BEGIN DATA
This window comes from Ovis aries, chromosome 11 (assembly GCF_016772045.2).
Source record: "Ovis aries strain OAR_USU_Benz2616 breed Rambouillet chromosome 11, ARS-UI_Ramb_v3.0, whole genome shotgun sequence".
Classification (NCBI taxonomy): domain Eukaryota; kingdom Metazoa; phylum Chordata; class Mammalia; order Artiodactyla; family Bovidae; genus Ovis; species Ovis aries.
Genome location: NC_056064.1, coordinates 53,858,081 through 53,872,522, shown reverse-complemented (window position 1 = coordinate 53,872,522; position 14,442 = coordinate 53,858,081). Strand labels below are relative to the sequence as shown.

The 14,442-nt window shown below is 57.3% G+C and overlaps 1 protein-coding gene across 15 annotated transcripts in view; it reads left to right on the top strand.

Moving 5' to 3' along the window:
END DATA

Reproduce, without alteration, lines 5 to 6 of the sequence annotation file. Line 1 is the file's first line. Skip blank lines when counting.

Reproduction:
The 14,442-nt window shown below is 57.3% G+C and overlaps 1 protein-coding gene across 15 annotated transcripts in view; it reads left to right on the top strand.

Moving 5' to 3' along the window: